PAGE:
One Thought To Start Your Day
If I could ban one word from higher education discussions, it’s “affordability”. It’s a word without precision, and, particularly when used as a synonym for “accessibility”, it’s downright misleading and harmful.
The worst is when someone uses the raw price of a good – in this case tuition – to indicate “affordability”; as in: “tuition went up 5% last year, and that makes it less affordable”. This is simply asinine. When the price of milk or gas goes up, we … [ Read More ]
The Canadian Alliance of Student Associations (CASA) turns 20 early next year (January or June, depending on what you take as a founding date). But since the real founding events actually happened the previous November, I thought it would be worth offering some thoughts on it now.
Until the early 1990s, there had never been more than one national student association. There was a National Federation of Canadian University Students dating from the 30s; this eventually became the Canadian Union … [ Read More ]
There’s a line I hear every once in awhile from profs (mainly, but not exclusively, in the humanities) saying something to the effect of: their job is not to prepare students for the world of work; rather, they want to prepare students’ minds to be critical thinkers or better citizens, or something like that. Actually, it’s usually phrased less delicately, like: “I’m not preparing kids to be cannon fodder for the knowledge economy”; “I don’t give a damn what employers think, I … [ Read More ]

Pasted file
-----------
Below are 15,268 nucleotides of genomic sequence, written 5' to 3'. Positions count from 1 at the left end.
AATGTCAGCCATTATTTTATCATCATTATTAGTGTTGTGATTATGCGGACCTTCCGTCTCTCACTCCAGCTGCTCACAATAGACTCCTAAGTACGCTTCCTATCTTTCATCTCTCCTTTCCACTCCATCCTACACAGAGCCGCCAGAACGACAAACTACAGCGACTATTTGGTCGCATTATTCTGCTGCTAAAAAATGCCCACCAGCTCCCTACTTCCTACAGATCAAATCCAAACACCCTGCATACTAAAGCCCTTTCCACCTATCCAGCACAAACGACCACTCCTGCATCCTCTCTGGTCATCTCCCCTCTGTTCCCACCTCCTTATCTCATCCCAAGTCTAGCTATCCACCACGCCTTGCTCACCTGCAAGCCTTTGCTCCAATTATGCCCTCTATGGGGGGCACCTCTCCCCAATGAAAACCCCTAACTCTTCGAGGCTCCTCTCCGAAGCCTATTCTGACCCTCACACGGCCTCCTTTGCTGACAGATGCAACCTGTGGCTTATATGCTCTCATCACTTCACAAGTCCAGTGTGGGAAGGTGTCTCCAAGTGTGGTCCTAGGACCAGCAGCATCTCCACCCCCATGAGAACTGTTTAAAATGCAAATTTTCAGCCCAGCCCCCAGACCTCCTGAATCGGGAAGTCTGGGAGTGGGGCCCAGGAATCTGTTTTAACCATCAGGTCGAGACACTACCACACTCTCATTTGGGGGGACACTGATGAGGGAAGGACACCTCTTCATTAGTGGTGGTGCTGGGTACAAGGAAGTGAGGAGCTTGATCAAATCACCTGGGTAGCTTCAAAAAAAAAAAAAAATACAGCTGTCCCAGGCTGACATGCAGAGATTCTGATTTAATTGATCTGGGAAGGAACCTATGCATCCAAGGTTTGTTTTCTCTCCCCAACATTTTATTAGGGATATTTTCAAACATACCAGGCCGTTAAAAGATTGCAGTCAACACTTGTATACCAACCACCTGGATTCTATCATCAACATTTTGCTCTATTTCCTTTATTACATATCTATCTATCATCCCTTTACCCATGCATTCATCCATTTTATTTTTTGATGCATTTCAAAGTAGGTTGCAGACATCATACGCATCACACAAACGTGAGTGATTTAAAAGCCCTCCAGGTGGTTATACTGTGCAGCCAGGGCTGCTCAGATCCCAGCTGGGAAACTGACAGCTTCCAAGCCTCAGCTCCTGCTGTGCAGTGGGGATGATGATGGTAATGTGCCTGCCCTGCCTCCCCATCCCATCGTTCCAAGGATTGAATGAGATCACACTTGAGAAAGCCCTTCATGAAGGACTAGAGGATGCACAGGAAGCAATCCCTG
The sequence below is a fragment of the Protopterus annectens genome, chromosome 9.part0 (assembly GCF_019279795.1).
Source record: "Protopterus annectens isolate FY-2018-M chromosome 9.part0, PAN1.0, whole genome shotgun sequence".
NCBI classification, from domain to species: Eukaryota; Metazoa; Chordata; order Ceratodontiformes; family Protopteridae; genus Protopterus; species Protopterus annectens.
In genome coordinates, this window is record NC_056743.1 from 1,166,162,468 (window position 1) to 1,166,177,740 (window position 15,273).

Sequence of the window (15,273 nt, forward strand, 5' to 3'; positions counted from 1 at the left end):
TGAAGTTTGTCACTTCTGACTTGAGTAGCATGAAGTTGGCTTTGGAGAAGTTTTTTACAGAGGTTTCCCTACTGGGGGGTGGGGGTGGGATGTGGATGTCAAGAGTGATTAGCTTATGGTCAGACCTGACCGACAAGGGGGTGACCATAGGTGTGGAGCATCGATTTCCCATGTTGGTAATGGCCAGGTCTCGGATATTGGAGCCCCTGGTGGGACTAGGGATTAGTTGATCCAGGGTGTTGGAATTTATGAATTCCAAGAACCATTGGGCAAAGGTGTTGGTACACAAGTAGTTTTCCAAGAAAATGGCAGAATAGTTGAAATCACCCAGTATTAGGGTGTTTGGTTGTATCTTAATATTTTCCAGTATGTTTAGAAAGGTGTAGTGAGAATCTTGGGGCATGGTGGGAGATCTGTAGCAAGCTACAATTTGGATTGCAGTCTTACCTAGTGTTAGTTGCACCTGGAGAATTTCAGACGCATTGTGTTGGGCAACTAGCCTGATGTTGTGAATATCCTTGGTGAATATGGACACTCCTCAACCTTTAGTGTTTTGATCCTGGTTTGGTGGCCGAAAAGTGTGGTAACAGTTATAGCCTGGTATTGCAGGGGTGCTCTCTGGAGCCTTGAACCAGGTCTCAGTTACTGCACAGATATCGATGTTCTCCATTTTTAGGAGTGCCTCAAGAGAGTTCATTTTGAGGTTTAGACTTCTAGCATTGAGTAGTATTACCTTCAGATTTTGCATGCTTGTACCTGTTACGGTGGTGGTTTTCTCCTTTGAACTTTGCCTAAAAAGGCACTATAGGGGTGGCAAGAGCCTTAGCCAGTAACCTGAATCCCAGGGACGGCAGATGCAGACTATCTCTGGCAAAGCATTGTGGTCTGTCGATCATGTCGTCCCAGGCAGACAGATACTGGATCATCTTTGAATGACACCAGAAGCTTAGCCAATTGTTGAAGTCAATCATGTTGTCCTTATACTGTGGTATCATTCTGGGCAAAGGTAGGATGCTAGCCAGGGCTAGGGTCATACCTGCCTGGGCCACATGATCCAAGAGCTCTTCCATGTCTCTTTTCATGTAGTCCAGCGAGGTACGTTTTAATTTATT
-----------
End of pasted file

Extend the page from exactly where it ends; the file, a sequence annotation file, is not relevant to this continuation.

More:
Back in our spring (their fall), the Government of Australia announced a new university funding policy, which consisted of:
Cutting per-student public funding by about 20%; but, Subsequently allowing funding to rise along with enrolments (this is known in Australia as “demand-driven funding”); Simultaneously de-regulating all tuition; and, Allowing the interest rate on student loans to rise from equal to inflation to equal to the government’s 10-year bond rate (i.e. actually placing a real interest rate on the loan).
Understandably, students … [ Read More ]
In 2012, the UK government allowed tuition in English universities to rise from a little over £3,300 to ($5,500) to about £9,000 ($15,300) in a single year. Well, technically, they de-regulated tuition up to a maximum of £9,000, but since charging less than the maximum would obviously imply that programs weren’t top-quality, pretty much everyone went to the maximum immediately. Actual average tuition jumped to about £8,600 ($14,620).
So, of course, we’ve all been wondering what the effects of this would be. … [ Read More ]